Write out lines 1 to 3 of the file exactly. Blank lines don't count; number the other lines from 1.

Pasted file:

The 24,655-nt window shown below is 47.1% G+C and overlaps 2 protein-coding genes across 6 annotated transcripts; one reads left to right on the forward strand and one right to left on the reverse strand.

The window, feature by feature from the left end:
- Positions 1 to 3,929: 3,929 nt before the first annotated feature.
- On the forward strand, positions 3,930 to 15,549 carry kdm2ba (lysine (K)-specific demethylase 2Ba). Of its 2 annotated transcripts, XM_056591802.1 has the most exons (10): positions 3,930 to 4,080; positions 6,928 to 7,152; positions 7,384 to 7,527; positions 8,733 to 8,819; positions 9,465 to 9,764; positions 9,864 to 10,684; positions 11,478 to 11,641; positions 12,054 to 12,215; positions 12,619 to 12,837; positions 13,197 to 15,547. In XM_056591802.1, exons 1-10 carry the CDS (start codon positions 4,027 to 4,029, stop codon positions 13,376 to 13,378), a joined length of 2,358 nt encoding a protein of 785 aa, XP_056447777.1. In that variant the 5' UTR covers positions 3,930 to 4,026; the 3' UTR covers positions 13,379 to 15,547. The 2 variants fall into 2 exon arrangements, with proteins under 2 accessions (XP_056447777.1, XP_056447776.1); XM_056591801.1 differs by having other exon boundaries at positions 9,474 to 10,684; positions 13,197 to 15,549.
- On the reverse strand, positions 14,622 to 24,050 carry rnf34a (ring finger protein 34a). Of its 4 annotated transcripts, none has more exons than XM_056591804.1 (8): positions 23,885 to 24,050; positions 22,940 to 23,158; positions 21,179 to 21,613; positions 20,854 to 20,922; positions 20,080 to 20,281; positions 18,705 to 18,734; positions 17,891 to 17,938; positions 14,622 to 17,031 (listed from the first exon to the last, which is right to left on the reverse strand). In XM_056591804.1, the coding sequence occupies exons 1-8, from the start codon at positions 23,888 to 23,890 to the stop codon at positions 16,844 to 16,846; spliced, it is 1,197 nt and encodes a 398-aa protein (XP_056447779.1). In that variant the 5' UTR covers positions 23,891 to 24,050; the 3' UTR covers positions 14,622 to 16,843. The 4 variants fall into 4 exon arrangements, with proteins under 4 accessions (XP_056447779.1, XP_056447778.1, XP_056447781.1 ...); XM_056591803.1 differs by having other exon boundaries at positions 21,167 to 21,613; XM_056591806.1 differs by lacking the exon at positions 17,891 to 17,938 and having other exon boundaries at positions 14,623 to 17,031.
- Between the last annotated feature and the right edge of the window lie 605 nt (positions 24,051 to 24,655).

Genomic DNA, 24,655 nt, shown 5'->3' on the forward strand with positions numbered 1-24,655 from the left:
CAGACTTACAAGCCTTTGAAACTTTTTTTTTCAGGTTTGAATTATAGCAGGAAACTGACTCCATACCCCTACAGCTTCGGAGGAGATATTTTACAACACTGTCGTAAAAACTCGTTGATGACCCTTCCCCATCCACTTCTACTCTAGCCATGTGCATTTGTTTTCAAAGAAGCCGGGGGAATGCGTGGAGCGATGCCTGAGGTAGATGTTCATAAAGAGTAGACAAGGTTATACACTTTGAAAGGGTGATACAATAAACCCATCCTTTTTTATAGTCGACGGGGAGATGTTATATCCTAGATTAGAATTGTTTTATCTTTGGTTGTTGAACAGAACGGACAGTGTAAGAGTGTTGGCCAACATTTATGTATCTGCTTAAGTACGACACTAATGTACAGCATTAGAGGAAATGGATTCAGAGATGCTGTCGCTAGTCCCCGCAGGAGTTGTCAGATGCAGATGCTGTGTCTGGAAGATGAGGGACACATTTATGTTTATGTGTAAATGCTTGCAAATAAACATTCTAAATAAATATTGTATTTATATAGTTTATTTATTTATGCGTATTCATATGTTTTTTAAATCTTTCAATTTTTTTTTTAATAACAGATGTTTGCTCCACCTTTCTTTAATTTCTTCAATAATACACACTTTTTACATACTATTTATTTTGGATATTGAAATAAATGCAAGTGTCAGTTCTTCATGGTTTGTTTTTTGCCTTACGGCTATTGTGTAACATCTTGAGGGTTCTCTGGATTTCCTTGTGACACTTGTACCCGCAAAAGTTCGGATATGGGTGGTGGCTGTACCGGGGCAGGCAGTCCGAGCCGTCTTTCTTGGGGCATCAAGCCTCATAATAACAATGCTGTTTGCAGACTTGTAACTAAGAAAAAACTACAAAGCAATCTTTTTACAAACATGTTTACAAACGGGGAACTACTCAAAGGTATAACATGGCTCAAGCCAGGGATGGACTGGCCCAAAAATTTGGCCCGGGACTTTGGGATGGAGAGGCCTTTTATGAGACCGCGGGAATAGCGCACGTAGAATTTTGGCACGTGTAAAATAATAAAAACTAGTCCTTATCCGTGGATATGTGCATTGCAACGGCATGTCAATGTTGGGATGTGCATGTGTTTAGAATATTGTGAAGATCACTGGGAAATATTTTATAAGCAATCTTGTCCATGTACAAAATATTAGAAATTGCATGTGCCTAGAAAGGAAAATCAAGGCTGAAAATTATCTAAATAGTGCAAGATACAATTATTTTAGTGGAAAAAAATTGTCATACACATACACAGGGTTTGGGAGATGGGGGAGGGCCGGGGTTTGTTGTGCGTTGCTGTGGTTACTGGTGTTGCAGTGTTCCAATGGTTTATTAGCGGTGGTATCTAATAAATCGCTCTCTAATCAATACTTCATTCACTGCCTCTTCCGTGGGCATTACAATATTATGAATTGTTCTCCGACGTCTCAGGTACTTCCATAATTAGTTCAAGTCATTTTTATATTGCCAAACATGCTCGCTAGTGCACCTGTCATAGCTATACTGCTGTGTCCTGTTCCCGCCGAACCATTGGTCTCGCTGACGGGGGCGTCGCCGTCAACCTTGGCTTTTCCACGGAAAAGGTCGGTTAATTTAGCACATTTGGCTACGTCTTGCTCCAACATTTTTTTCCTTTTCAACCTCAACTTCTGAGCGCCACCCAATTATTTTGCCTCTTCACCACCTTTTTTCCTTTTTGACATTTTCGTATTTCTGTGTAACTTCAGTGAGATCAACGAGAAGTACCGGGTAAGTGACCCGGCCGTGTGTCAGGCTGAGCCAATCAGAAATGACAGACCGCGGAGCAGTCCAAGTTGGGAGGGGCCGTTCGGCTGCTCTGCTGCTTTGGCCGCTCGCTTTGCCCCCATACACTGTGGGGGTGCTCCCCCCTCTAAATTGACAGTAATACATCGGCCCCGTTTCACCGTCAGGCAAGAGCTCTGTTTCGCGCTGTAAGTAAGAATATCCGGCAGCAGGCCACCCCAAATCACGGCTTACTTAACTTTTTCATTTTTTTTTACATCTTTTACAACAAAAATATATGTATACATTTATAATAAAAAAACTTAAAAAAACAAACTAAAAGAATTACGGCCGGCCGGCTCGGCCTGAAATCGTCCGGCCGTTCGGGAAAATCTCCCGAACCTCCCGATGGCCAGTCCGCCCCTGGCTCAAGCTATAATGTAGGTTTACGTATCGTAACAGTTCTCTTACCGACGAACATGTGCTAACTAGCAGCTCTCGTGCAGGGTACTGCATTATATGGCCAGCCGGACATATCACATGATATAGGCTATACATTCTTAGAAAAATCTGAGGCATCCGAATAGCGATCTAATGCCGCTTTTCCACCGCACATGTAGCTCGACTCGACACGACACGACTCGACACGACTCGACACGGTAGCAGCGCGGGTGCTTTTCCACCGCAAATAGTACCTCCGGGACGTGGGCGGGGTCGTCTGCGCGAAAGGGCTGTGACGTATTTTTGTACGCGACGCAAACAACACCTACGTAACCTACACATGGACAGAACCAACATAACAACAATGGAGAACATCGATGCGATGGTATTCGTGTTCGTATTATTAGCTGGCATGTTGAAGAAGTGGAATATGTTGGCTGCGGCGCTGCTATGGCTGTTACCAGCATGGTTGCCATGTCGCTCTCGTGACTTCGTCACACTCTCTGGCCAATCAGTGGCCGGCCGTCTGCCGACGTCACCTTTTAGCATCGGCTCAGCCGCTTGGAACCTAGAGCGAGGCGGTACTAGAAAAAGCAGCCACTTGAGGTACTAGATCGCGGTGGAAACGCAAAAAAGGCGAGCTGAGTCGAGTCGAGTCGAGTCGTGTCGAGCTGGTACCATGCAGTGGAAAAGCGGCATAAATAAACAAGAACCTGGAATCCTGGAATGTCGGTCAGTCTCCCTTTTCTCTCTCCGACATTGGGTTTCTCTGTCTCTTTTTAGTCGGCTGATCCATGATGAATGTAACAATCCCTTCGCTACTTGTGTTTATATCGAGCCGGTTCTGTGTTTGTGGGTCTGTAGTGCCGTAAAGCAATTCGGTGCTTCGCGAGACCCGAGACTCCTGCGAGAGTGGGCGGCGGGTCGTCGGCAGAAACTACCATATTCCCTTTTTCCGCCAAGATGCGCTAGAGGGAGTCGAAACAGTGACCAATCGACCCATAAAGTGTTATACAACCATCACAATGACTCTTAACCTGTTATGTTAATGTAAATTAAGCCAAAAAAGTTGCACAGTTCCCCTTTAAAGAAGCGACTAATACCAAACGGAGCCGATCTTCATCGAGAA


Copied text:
The 24,655-nt window shown below is 47.1% G+C and overlaps 2 protein-coding genes across 6 annotated transcripts; one reads left to right on the forward strand and one right to left on the reverse strand.

The window, feature by feature from the left end:
- Positions 1 to 3,929: 3,929 nt before the first annotated feature.